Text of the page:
I can remember being 12 more clearly than I would sometimes like to. That was the year I emerged from the cocoon of childhood into the bright social light of adolescence. Suddenly, I cared what people thought about me — how I looked, what I said, what I music I listened to and how I combed my hair. I wanted to live my own life, but I also very much wanted to fit in — or, at the very least, not be seen as some kind of oddball.
That was also the same year I noticed what an oddball my father was in social situations. He seemed to interview strangers if we were waiting in line, or ask inappropriately intimate questions of waitresses. He just never seemed comfortable in banks or grocery stores or restaurants. I often found myself thinking, “God, Dad. Please, just be normal.”
It turns out my father falls within the autism spectrum, specifically the Asperger’s end of that spectrum. There were many challenges that came with being his son, but I have come to understand that there were far more benefits to me in the long run, benefits I found while raising my own son on the spectrum, but also in learning how to better relate to all people with or without what we call special needs.
Everyone in the family should work hard. What’s hard for one might not be hard for another. That’s okay.
If you’re a parent of both a child with special needs and a typically developing child, I’m confident that the typically developing child is only going to turn out more compassionate and empathetic because they have a sibling with special needs. The problem is that you probably can’t tell your child that — especially when they’re an adolescent.
“When I was a kid,” said Julie Osterling, “I just withdrew while my parents were busy helping my sibling with special needs.”
Osterling went on to become a clinical psychologist, and now finds herself helping families navigate this unusual dynamic. “Typically, the sibling either withdraws, like I did, or tries to become a co-parent. Neither is ideal,” Osterling says. “As the parent, you have to set strong expectations, whether it’s that the child remains an active member of the family or by setting clear boundaries for where that child’s responsibilities end.”
Of course, what those boundaries are or what active participation looks like will vary from family to family.
“Don’t let the typically developing kid use his or her sibling as an excuse for anything,” Osterling says. “Everyone in the family should work hard. What’s hard for one might not be hard for another. That’s okay. The fair thing is that everyone works as hard as they can. No one gets a pass — whether they have special needs or not.”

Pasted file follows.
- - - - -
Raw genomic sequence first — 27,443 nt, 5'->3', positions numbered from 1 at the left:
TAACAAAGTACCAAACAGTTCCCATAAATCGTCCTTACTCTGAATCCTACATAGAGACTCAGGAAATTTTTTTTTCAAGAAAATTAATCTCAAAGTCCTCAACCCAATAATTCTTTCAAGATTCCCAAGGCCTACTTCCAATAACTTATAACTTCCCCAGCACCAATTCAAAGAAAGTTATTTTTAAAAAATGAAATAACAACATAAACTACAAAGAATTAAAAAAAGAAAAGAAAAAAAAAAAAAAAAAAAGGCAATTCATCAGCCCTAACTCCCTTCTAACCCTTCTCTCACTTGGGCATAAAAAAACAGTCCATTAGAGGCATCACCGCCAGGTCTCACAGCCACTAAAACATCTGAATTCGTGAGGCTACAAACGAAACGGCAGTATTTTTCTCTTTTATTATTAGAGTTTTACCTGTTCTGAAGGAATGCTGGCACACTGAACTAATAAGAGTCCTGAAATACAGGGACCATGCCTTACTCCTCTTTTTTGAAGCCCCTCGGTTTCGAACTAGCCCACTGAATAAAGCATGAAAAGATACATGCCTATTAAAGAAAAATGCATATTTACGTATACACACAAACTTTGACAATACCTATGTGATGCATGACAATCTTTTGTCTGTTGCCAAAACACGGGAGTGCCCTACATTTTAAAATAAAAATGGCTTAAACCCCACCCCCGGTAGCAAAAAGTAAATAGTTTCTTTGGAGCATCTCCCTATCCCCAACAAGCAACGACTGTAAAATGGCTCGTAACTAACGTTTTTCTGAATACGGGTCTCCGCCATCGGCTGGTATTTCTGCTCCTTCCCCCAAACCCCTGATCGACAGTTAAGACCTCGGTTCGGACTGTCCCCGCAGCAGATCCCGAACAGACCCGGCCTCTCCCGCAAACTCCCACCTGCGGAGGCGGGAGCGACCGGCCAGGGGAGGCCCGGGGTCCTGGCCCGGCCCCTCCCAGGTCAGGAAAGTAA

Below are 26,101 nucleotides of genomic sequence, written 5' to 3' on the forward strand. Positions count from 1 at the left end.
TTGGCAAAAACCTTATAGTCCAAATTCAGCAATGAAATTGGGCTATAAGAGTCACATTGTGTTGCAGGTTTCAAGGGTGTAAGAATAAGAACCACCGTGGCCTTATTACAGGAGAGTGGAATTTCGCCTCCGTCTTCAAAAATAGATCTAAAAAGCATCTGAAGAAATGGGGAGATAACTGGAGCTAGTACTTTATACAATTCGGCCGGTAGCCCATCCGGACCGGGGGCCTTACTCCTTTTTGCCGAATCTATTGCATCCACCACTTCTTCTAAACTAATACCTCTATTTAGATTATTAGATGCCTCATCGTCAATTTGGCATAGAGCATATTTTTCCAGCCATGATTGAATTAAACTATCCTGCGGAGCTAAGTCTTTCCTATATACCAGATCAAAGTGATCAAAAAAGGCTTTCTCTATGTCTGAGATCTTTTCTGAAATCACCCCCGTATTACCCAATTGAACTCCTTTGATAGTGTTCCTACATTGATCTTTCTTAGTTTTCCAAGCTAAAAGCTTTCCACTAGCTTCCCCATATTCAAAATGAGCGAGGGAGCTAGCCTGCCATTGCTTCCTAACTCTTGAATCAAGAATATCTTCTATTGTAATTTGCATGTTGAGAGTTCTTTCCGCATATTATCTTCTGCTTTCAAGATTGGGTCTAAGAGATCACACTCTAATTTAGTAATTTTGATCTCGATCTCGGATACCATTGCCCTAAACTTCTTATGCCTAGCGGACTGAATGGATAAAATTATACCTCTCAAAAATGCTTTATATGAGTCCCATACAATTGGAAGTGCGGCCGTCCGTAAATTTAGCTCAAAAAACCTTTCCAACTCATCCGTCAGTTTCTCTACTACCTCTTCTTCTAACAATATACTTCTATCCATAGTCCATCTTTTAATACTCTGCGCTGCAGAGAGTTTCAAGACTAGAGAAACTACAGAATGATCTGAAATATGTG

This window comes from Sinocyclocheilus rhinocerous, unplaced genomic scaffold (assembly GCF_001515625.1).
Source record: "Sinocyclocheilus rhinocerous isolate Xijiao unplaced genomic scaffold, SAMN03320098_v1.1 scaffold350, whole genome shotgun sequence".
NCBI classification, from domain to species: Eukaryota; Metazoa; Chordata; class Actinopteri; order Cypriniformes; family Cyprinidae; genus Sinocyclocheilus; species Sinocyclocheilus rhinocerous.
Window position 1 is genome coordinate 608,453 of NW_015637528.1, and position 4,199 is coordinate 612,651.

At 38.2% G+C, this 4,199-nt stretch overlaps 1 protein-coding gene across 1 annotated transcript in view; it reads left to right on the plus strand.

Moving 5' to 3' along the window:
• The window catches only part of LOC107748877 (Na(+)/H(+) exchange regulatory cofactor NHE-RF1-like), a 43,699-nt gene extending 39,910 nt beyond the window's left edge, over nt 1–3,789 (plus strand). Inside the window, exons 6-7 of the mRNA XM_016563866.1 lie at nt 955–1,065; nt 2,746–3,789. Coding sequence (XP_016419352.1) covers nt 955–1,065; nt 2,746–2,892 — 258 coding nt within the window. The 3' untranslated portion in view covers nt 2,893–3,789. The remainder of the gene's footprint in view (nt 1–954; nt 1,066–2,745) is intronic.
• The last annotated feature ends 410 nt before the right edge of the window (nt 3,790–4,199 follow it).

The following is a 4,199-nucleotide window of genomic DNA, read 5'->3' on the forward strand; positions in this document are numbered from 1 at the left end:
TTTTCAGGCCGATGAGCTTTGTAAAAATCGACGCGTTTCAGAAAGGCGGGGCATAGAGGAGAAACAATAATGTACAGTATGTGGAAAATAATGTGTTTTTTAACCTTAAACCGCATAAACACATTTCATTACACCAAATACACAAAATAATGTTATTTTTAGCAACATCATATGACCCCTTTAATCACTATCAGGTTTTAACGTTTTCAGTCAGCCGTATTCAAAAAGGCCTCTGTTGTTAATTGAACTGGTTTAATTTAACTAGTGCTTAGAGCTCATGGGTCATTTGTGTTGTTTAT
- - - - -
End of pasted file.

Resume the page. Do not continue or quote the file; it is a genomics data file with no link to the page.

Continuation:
Hard work has its benefits. As the director of Aspiring Youth, a program of not-for-profit agency Ryther that offers assistance to young adults on the autism spectrum, Ben Wahl has a lot of experience with both children with special needs and their siblings.
“A parent once told me that their special needs kid is like ‘the best gift in the world, but with really difficult wrapping paper.’” Which perhaps explains why some of Wahl’s best counselors and facilitators have siblings with special needs. “The sibling has a tremendous opportunity to develop empathy, justice and appreciation of other communities,” he says.
When thinking of empathy, Wahl offers this definition: seeing the positive that is often missed. It’s critical, he says, that everyone in the family understands that the goal is actually not to be “normal,” whatever that is. The goal is to work as hard as we can to be our authentic selves.
Personally, I’ve never met anyone who doesn’t need to learn this lesson. Who doesn’t want to be appreciated for what lies beneath our surface?
When I was 12, I didn’t actually care that much about my hair or clothes or whether I was cool or not; I just worried that somehow these things defined my value and that I had to get them right to be acceptable. I had set myself to an impossible task.
Meanwhile, even as I cringed at my father’s social awkwardness, even as I prayed that somehow this time he’d just be normal, I also saw someone I loved working as hard as he could to connect with other people. I hoped those other people saw what I could see: that he was a good guy, that he was kind and that he wanted to have an interesting conversation. I’ll never know what they saw, but I do know that even as a 12-year-old, I had already begun to learn how to look beyond the surface for a person’s value.